The cast of Brave is also spot-on. Macdonald gives Merida the right balance of fieriness and heart, Emma Thompson effectively shows a mother who cannot help living through her daughter, and while people of a certain age may have trouble seeing Billy Connolly as an actor, he is fabulous as King Fergus. It isn’t the first time, after all, that a comedian has voiced a cartoon character, eg. Lee Evans in The Magic Roundabout. A great example is the 1991 animated feature Rover Dangerfield: American comedian Rodney Dangerfield wrote and produced the movie, and voiced the main canine star who was essentially an animal version of himself. Ferguson, Coltrane and McKidd are also excellent as the lords. Although one complaint, shouldn’t Lord MacGuffin have been voiced by Gerard Butler? Interestingly, Gerard is a relative of mine on my father’s side. For some bizarre reason, when people found out, they used to ask me to say “This is Sparta!!!”. I still wonder why, I don’t even sound like him. But anyway, MacGuffin. They have the same face and Kevin McKidd sounds almost like he is trying to impersonate Butler. It’s not like Pixar can’t afford him.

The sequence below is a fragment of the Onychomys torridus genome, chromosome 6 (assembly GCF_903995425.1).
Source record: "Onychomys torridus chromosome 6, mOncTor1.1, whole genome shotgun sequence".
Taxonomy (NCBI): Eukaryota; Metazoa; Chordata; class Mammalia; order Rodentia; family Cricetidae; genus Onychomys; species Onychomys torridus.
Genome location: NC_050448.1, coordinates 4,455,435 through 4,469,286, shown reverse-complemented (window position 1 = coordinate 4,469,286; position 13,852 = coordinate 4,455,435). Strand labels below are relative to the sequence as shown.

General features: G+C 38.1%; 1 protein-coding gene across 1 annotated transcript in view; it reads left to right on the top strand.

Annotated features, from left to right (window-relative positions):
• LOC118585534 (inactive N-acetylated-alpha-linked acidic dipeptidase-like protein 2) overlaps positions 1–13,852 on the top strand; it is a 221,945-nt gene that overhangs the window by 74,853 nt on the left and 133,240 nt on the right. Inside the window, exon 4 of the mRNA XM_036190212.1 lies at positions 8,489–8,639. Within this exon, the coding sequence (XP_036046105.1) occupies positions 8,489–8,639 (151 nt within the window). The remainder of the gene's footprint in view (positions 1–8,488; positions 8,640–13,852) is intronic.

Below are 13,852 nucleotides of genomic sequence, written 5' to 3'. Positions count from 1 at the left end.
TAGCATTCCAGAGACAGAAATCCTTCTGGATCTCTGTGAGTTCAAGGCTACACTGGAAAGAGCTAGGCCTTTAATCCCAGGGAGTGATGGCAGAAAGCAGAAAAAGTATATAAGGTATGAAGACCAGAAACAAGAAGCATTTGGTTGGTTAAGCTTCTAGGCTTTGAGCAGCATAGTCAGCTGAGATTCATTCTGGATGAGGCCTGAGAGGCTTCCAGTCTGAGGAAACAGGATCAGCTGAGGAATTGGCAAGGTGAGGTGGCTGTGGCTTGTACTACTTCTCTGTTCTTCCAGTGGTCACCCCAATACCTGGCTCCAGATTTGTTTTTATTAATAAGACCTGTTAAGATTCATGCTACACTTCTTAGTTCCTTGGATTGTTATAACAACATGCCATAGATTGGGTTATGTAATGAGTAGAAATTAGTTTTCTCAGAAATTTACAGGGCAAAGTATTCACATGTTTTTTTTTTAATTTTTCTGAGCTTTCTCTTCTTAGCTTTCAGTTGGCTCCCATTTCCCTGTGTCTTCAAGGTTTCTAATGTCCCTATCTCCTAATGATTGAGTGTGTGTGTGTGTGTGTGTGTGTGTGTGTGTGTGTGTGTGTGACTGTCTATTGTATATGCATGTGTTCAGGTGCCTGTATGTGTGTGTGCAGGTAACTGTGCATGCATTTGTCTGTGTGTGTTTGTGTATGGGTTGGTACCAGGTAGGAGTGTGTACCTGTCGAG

So, are there flaws to the movie? Of course, there are some minor flaws. Again, the movie’s plot has been told before, the evil bear villain Mor’du is slightly underused, and there are times when you wish you could shut Merida up. However, the perfect movie does not exist and can’t, but in this reviewer’s opinion, Brave is as pretty much as close to it as you can possibly get.
Brave faced many worthy competitors but ultimately succeeds as being the best Pixar film produced to date. It is timeless, utterly captivating, hilarious and tear-jerking, glorious, spine-chilling and absolutely lovely. It will never be beaten by another Pixar film – it is simply not possible to get any better than this.